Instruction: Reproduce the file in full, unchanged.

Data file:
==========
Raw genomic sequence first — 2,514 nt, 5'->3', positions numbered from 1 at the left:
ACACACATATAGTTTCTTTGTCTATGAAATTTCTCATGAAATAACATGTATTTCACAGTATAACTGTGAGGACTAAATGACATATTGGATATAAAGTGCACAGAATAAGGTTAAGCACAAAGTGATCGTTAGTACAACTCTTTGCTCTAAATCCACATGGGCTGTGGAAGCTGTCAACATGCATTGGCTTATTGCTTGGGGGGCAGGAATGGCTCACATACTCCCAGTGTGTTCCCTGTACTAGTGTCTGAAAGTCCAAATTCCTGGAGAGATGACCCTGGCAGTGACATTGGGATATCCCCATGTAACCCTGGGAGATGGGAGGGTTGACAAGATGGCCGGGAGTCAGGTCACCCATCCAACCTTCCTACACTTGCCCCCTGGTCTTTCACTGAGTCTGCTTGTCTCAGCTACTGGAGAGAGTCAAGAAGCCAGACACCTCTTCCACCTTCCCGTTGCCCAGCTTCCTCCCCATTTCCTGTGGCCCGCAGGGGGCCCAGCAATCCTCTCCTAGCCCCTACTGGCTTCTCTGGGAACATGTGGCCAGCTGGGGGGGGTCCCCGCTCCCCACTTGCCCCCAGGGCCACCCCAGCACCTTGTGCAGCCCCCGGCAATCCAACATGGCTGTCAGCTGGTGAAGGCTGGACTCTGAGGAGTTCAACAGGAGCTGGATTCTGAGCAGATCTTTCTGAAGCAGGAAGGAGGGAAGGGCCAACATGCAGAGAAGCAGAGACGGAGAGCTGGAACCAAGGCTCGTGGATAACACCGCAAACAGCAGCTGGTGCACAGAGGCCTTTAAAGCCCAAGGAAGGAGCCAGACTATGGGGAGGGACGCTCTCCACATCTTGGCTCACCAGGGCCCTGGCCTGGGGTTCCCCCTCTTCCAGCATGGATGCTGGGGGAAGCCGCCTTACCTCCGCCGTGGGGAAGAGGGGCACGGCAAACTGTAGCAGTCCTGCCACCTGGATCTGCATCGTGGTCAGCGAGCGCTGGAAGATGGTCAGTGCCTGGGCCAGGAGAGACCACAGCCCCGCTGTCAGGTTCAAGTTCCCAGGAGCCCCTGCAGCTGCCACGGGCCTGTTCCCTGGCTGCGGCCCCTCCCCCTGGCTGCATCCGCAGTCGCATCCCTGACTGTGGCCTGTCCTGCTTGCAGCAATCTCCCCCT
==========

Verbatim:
Raw genomic sequence first — 2,514 nt, 5'->3', positions numbered from 1 at the left:
ACACACATATAGTTTCTTTGTCTATGAAATTTCTCATGAAATAACATGTATTTCACAGTATAACTGTGAGGACTAAATGACATATTGGATATAAAGTGCACAGAATAAGGTTAAGCACAAAGTGATCGTTAGTACAACTCTTTGCTCTAAATCCACATGGGCTGTGGAAGCTGTCAACATGCATTGGCTTATTGCTTGGGGGGCAGGAATGGCTCACATACTCCCAGTGTGTTCCCTGTACTAGTGTCTGAAAGTCCAAATTCCTGGAGAGATGACCCTGGCAGTGACATTGGGATATCCCCATGTAACCCTGGGAGATGGGAGGGTTGACAAGATGGCCGGGAGTCAGGTCACCCATCCAACCTTCCTACACTTGCCCCCTGGTCTTTCACTGAGTCTGCTTGTCTCAGCTACTGGAGAGAGTCAAGAAGCCAGACACCTCTTCCACCTTCCCGTTGCCCAGCTTCCTCCCCATTTCCTGTGGCCCGCAGGGGGCCCAGCAATCCTCTCCTAGCCCCTACTGGCTTCTCTGGGAACATGTGGCCAGCTGGGGGGGGTCCCCGCTCCCCACTTGCCCCCAGGGCCACCCCAGCACCTTGTGCAGCCCCCGGCAATCCAACATGGCTGTCAGCTGGTGAAGGCTGGACTCTGAGGAGTTCAACAGGAGCTGGATTCTGAGCAGATCTTTCTGAAGCAGGAAGGAGGGAAGGGCCAACATGCAGAGAAGCAGAGACGGAGAGCTGGAACCAAGGCTCGTGGATAACACCGCAAACAGCAGCTGGTGCACAGAGGCCTTTAAAGCCCAAGGAAGGAGCCAGACTATGGGGAGGGACGCTCTCCACATCTTGGCTCACCAGGGCCCTGGCCTGGGGTTCCCCCTCTTCCAGCATGGATGCTGGGGGAAGCCGCCTTACCTCCGCCGTGGGGAAGAGGGGCACGGCAAACTGTAGCAGTCCTGCCACCTGGATCTGCATCGTGGTCAGCGAGCGCTGGAAGATGGTCAGTGCCTGGGCCAGGAGAGACCACAGCCCCGCTGTCAGGTTCAAGTTCCCAGGAGCCCCTGCAGCTGCCACGGGCCTGTTCCCTGGCTGCGGCCCCTCCCCCTGGCTGCATCCGCAGTCGCATCCCTGACTGTGGCCTGTCCTGCTTGCAGCAATCTCCCCCT